Speed of Issuance, Lender Specialization, and the Rise of the 144A Debt Market

Authors


  • We thank the editor (Bill Christie), Doug Emery, Jacqueline Garner, Jean Helwege, Jay Ritter, Lei Zhou, an anonymous referee, participants at the Finance Conference in Honor of Stephen D. Smith at the Federal Reserve Bank of Atlanta and the Financial Management Association 2007 Conference for useful comments, Michael Roberts for providing DealScan-Compustat link information, Vandee Marquez at Sagient Research for help with the PlacementTracker database, and the Graduate College and the Coles College of Business at Kennesaw State University for financial support.

Abstract

Using a large sample of convertible and straight debt issues in the public, 144A, and bank loan markets from 1991 to 2004, we find that the 144A market has risen largely at the expense of the nonshelf public market, the overwhelming majority of the 144A issues are subsequently registered, and straight debt issuers with the highest credit quality and transparency tend to use the shelf public market. Our findings suggest that firms’ preference for speed of issuance drives the growth of the 144A market, and banks and qualified institutional buyers have advantages over public lenders in handling credit risk and information asymmetry.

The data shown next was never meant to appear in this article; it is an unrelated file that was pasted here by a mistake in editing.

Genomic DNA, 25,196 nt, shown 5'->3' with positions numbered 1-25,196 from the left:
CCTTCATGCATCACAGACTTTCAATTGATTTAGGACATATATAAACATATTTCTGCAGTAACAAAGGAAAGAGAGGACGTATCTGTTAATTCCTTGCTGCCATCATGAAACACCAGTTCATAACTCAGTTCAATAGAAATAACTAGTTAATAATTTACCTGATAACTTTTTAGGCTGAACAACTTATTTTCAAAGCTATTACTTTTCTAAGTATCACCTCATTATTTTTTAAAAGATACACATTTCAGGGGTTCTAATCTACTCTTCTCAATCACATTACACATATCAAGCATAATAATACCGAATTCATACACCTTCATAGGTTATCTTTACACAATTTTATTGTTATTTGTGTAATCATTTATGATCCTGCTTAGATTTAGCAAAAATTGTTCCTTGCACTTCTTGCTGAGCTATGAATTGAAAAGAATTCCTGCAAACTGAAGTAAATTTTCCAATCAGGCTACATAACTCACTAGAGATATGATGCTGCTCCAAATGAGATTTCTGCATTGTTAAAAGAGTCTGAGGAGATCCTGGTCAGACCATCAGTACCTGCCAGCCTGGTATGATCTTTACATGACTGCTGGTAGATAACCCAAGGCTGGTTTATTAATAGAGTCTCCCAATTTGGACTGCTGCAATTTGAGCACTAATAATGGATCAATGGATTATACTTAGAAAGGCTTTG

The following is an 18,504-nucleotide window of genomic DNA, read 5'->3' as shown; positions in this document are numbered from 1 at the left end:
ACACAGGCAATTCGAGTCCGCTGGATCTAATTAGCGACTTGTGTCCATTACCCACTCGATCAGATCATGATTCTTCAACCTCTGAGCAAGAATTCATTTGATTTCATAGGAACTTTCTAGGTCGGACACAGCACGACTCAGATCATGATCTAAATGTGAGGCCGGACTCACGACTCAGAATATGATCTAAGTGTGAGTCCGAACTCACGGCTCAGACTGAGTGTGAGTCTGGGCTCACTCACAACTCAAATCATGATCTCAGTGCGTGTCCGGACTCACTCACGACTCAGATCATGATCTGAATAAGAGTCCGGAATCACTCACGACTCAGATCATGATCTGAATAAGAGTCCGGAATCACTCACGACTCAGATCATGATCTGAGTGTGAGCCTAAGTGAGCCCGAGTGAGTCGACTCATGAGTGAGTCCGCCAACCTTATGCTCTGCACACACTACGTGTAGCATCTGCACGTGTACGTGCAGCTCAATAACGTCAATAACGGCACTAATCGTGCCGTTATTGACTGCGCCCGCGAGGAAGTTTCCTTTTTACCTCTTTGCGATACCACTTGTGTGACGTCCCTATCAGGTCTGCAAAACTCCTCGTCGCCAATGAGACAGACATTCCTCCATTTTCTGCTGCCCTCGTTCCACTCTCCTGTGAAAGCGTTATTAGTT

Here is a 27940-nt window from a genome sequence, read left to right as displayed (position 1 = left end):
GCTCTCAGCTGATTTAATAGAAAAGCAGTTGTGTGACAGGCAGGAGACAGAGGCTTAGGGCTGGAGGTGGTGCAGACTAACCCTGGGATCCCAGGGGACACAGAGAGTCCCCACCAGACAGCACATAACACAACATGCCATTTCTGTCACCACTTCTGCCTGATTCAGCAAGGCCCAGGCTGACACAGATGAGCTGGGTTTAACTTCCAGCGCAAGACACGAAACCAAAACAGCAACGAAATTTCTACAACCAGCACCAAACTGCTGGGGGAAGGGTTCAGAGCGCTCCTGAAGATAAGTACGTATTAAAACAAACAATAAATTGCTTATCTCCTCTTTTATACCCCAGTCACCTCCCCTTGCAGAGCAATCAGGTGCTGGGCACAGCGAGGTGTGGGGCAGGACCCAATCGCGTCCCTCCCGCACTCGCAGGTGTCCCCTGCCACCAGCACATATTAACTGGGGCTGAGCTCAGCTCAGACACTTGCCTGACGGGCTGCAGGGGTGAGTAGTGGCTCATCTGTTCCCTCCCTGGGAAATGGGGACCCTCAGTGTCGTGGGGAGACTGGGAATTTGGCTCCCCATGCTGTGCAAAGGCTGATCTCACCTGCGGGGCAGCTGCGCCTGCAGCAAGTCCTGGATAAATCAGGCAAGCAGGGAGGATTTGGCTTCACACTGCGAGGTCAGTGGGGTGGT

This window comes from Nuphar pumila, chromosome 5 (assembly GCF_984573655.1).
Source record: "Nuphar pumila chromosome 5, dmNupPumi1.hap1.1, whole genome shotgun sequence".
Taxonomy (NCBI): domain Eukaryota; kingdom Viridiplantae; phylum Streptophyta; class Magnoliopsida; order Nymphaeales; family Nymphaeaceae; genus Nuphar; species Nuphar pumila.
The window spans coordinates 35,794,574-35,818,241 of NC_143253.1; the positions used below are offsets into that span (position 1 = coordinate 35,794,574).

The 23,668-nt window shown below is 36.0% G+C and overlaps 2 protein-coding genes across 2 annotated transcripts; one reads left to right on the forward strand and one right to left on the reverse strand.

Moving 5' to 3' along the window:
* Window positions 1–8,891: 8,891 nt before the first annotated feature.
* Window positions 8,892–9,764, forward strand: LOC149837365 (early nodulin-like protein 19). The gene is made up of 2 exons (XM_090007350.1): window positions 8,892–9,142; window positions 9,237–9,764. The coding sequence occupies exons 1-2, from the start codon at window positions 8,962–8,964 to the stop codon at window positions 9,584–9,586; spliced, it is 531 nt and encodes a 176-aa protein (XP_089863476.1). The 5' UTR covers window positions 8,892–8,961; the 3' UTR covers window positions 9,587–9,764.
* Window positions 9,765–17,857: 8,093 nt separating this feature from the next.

Ancillary